A key feature related to the native concept of spaced repetition is Mastery mode, which allows you to generate flashcard-like questions from specific highlights. On each highlight shown in review, you can add it to your Mastery catalog, either generating a question & answer flashcard or a fill-in-the-blank version of the quote (a technique known as cloze deletion). I only do this for concrete statistics and facts that I find notable enough to want to remember. Depending on the types of works you read most frequently, though, this could be incredibly helpful, especially for content like digital textbooks.
In my now-hundreds of Daily Readwise reviews, there have been countless times that a highlight pulled up from the archives has prompted a thought or idea that I jotted down in my notes. Occasionally they’ve even spurred such deep thinking (usually because I see it in a moment of already thinking about a similar idea) that I haul off and write a blog post from it. This for me is the one of Readwise’s core values. Since writing is a medium for learning, a tool in the belt that helps you synthesize ideas for writing is a powerful one.
Readwise has been in everyday usage around here. I recently had a 110 day streak that I broke a week ago, but still I make it a point to pop it open every day when I get the morning push alert and flip through the clips it assembles.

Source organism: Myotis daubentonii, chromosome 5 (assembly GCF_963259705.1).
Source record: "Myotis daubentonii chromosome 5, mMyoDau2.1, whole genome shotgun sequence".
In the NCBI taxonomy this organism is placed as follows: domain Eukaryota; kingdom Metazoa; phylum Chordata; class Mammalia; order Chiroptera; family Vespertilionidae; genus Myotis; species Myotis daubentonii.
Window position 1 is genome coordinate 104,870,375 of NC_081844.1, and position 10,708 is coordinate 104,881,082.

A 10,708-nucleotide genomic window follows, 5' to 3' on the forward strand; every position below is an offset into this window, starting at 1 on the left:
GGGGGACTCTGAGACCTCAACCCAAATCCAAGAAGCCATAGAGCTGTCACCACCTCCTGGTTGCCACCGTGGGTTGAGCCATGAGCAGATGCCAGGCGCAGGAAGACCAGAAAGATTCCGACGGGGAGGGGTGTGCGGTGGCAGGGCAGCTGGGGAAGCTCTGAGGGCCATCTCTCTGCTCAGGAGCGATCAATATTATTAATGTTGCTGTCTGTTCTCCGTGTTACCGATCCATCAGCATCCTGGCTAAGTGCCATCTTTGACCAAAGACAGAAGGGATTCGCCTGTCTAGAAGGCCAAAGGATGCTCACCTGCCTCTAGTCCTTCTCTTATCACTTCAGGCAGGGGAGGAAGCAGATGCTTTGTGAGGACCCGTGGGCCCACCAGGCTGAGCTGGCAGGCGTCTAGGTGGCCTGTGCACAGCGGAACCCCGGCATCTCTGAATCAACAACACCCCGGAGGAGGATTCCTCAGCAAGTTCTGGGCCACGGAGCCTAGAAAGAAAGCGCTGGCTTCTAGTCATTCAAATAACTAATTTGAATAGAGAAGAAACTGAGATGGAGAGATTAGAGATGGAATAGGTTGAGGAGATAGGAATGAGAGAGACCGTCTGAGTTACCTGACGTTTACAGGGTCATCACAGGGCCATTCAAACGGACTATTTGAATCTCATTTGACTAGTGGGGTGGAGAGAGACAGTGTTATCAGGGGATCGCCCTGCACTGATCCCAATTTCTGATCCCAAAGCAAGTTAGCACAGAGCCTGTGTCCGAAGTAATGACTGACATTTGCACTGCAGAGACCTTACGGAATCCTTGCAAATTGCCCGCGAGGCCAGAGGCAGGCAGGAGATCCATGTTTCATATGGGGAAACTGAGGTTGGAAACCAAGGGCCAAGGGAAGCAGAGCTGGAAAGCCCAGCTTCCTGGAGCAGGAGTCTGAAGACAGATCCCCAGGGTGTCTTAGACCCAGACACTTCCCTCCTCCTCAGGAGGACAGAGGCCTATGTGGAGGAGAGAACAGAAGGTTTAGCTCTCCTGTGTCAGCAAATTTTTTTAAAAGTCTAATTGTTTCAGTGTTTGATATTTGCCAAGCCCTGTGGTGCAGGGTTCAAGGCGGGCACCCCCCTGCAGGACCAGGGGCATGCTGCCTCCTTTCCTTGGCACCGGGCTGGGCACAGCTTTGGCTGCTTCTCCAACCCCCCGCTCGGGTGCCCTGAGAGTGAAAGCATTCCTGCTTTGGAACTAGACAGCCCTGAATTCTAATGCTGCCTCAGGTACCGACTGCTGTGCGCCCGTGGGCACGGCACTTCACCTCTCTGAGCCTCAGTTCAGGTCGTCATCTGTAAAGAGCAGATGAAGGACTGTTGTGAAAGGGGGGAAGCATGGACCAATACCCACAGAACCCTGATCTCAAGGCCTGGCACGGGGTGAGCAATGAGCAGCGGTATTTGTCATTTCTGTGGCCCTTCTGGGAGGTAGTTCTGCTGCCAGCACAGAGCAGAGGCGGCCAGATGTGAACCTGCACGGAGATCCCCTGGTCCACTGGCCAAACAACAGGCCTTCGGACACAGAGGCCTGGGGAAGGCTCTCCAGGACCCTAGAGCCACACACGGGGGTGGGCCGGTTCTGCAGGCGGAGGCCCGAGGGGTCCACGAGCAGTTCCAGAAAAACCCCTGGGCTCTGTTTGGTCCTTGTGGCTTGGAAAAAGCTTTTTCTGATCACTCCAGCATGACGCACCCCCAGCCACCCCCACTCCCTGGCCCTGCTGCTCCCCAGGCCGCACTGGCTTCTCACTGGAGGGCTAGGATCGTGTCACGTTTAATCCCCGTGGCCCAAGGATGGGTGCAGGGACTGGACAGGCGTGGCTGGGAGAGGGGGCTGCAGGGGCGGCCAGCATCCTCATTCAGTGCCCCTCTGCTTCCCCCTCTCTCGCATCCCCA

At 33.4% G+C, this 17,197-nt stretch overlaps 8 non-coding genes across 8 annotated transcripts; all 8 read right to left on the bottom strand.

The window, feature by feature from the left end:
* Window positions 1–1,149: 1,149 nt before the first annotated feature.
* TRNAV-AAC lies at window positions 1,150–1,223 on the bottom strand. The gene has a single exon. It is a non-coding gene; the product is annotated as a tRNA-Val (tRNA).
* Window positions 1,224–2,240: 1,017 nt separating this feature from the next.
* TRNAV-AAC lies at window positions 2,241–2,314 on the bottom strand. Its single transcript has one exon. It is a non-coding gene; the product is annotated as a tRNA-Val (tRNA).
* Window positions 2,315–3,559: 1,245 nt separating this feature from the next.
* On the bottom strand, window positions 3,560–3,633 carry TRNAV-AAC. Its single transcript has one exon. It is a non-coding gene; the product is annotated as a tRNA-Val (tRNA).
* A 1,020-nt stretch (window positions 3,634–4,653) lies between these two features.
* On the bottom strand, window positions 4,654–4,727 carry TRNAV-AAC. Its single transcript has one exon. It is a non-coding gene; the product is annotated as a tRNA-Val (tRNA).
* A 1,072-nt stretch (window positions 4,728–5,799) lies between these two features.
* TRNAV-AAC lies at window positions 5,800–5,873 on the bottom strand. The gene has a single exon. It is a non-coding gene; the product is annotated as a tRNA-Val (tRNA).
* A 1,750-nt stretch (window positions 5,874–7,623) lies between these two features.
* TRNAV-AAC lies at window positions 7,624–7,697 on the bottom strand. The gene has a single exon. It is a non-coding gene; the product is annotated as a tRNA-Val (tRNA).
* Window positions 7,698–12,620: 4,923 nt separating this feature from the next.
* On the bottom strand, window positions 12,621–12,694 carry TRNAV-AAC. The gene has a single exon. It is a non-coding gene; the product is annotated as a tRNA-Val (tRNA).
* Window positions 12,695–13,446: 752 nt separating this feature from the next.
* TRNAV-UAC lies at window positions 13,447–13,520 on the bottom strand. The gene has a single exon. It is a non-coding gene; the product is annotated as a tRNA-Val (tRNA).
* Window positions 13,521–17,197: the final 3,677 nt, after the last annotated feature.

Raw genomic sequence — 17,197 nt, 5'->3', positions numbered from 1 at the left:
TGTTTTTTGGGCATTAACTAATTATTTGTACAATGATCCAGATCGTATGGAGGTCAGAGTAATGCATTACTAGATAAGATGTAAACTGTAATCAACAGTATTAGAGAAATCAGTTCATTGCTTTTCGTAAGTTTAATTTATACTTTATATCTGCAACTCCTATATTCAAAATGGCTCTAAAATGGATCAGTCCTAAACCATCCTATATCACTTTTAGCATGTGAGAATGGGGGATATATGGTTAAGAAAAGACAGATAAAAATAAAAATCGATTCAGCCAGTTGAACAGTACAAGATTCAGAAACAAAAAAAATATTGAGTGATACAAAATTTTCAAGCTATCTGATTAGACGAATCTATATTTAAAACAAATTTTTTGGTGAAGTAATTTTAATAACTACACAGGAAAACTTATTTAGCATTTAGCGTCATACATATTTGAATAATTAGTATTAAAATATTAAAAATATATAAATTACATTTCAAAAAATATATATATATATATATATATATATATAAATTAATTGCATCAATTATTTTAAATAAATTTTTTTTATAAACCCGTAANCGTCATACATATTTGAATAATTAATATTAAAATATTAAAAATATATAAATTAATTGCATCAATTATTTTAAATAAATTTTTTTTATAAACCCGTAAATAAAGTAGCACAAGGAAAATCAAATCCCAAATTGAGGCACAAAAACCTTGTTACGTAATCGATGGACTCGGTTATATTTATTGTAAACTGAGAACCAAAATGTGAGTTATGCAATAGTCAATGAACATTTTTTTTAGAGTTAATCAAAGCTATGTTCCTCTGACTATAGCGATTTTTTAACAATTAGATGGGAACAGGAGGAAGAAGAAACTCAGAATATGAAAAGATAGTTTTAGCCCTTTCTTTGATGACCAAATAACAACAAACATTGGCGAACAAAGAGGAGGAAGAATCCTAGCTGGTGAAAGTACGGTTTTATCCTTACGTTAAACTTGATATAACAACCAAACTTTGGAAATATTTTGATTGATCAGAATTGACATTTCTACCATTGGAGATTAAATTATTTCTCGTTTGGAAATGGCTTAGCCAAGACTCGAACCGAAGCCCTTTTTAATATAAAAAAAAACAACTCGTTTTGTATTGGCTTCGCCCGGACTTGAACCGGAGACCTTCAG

One unsolved (and maybe unsolvable) area is a way to address audiobooks. Certainly the technologies exist to do playback, capture, and speech-to-text transcription, but it’s a question of integrating these all together in a system that would work. Audible is the largest player by far, but it generally has poor support for integrations of any type, and also generally innovates at a snail’s pace. I’m not familiar with other audiobook players, but maybe one day there’ll be a way for a new entrant to encroach on Amazon’s monopoly in this space.
For podcasts there’s a new player called Airr that’s doing something interesting with this, using a feature they call “AirrQuotes.” It allows you to clip a segment of audio from a podcast, along with the text transcript to send to another app. I could see a future integration here where you could have podcast clips automatically transcribed and added to your Readwise archive. (Update: Airr integration is now live within the Airr app, like they’re reading my mind)
I’ve added a post-processing step to my reading to collect the noteworthy ideas, forcing myself to write a concise summary and bulleted list of the salient takeaways that resonated. I’ve done this now with my last few books and it’s been a fantastic way to parse through the content a second time — sort of like the first “active recall” review. This extra passthrough to aggregate thoughts into a system helps drive compound interest on the ideas.
It’s rare for new productivity tools to stick with me this long. All of the tools in my daily routines are ones I’ve relied on regularly, and it takes a while for new ones to really click. Readwise clicked for me early and earned its staying power right away. If you’re an avid reader, you’ll love it.
Okay, let’s be honest: this is a phenomenal innovation. ↩
Science fiction especially isn’t just my favorite fiction genre for entertainment value, I also believe there’s a lot to be learned about invention, creativity, human behavior, psychology, and more from good speculative works. Check out Dan Wang’s comments on this topic. ↩
I’ve been using this a lot lately and it’s fantastic. Works great for any books you can’t (or don’t want to) read in e-reader format. ↩